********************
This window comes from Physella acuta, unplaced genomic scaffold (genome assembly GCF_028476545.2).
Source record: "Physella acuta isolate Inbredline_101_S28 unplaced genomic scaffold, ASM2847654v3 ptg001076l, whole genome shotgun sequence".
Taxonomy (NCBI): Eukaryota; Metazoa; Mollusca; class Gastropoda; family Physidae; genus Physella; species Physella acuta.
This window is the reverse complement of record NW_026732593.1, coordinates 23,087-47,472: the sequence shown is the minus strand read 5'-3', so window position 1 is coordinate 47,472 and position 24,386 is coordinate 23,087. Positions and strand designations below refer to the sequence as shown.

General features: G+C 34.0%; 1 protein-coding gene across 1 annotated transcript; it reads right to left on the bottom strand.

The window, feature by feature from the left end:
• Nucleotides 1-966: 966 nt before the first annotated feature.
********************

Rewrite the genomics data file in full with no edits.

This window comes from Physella acuta, unplaced genomic scaffold (genome assembly GCF_028476545.2).
Source record: "Physella acuta isolate Inbredline_101_S28 unplaced genomic scaffold, ASM2847654v3 ptg001076l, whole genome shotgun sequence".
Taxonomy (NCBI): Eukaryota; Metazoa; Mollusca; class Gastropoda; family Physidae; genus Physella; species Physella acuta.
This window is the reverse complement of record NW_026732593.1, coordinates 23,087-47,472: the sequence shown is the minus strand read 5'-3', so window position 1 is coordinate 47,472 and position 24,386 is coordinate 23,087. Positions and strand designations below refer to the sequence as shown.

General features: G+C 34.0%; 1 protein-coding gene across 1 annotated transcript; it reads right to left on the bottom strand.

The window, feature by feature from the left end:
• Nucleotides 1-966: 966 nt before the first annotated feature.